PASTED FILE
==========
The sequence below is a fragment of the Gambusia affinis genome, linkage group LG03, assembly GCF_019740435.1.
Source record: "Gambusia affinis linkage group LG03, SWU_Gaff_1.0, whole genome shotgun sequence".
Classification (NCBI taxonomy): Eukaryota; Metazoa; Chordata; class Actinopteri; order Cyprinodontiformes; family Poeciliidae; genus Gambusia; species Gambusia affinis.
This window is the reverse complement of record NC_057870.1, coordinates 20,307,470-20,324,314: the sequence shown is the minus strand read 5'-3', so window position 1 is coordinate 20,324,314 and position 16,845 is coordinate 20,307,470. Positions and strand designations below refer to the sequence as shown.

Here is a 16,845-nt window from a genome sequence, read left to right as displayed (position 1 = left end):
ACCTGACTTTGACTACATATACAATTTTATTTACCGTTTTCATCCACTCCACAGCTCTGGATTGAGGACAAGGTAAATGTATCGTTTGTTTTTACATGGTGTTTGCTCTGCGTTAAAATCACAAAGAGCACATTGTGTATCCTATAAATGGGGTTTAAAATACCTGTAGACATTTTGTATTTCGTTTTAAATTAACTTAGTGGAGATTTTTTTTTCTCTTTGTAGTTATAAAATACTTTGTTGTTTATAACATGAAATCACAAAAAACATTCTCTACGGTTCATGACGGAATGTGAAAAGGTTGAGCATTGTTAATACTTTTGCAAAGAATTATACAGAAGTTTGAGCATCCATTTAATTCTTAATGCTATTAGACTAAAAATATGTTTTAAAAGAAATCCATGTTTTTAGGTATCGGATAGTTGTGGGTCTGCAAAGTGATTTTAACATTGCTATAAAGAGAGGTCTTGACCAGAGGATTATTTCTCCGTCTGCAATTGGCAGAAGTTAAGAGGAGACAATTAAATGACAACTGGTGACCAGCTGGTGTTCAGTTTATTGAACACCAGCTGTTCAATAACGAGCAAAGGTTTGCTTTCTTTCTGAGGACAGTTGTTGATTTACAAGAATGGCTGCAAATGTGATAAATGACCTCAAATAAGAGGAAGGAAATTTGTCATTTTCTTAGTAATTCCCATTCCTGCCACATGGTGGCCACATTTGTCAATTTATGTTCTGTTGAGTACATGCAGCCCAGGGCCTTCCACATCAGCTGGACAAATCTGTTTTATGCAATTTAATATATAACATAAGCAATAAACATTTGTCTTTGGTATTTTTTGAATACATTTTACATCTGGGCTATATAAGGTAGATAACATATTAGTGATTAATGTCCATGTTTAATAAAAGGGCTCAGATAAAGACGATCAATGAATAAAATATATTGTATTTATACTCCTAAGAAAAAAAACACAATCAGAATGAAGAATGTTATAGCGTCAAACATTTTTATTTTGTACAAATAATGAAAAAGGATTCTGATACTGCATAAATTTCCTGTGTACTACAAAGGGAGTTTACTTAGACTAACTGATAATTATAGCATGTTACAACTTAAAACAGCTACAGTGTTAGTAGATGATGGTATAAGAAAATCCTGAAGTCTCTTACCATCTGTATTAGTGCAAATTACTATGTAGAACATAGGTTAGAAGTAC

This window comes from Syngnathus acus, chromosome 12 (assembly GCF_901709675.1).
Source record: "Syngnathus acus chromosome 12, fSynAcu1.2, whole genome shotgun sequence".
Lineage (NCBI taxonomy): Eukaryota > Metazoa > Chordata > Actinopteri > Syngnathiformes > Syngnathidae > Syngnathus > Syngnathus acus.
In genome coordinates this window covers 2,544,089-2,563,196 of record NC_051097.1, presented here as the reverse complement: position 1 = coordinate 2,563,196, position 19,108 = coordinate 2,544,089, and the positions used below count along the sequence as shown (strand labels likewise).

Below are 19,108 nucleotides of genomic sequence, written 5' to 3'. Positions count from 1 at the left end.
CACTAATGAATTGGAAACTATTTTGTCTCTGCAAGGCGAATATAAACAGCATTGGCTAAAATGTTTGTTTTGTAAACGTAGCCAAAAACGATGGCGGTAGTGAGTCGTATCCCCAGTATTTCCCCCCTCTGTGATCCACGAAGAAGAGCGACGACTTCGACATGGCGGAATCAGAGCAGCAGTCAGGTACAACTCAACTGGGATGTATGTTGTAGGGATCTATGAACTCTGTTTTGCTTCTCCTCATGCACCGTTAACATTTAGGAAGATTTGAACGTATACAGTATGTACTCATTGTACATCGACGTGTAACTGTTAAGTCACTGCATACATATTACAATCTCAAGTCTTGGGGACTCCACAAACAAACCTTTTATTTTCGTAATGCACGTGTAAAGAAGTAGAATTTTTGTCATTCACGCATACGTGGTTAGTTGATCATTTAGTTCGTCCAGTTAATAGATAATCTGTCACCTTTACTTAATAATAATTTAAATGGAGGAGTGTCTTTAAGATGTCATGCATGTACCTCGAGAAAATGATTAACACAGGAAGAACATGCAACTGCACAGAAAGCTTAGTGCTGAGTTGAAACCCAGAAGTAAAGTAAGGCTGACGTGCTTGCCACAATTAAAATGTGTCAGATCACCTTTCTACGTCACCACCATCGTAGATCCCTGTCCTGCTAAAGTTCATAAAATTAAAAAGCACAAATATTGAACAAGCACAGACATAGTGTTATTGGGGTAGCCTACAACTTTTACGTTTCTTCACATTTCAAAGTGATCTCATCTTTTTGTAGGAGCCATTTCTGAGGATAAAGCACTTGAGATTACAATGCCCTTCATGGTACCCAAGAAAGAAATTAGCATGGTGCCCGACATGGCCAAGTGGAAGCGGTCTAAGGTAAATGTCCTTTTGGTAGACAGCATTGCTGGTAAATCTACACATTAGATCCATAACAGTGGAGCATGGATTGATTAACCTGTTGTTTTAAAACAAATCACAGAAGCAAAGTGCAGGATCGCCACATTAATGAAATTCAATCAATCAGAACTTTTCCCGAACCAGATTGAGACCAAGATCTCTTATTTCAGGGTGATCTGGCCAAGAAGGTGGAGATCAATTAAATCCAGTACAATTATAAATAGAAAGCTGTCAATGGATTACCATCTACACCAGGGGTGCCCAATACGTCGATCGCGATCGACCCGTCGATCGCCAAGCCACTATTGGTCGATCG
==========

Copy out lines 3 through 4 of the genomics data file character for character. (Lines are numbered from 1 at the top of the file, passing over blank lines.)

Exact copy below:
Classification (NCBI taxonomy): Eukaryota; Metazoa; Chordata; class Actinopteri; order Cyprinodontiformes; family Poeciliidae; genus Gambusia; species Gambusia affinis.
This window is the reverse complement of record NC_057870.1, coordinates 20,307,470-20,324,314: the sequence shown is the minus strand read 5'-3', so window position 1 is coordinate 20,324,314 and position 16,845 is coordinate 20,307,470. Positions and strand designations below refer to the sequence as shown.